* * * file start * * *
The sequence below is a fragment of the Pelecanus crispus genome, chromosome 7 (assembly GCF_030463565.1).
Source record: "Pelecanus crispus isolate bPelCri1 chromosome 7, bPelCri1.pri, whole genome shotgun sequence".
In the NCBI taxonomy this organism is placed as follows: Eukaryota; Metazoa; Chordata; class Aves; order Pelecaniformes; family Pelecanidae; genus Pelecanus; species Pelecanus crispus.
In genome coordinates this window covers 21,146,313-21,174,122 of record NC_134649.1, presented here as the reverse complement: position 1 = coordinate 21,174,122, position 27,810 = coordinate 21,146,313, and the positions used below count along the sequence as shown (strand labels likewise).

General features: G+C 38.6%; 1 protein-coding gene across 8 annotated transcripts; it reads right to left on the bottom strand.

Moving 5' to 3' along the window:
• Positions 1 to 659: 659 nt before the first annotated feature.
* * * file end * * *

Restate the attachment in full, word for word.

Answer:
The sequence below is a fragment of the Pelecanus crispus genome, chromosome 7 (assembly GCF_030463565.1).
Source record: "Pelecanus crispus isolate bPelCri1 chromosome 7, bPelCri1.pri, whole genome shotgun sequence".
In the NCBI taxonomy this organism is placed as follows: Eukaryota; Metazoa; Chordata; class Aves; order Pelecaniformes; family Pelecanidae; genus Pelecanus; species Pelecanus crispus.
In genome coordinates this window covers 21,146,313-21,174,122 of record NC_134649.1, presented here as the reverse complement: position 1 = coordinate 21,174,122, position 27,810 = coordinate 21,146,313, and the positions used below count along the sequence as shown (strand labels likewise).

General features: G+C 38.6%; 1 protein-coding gene across 8 annotated transcripts; it reads right to left on the bottom strand.

Moving 5' to 3' along the window:
• Positions 1 to 659: 659 nt before the first annotated feature.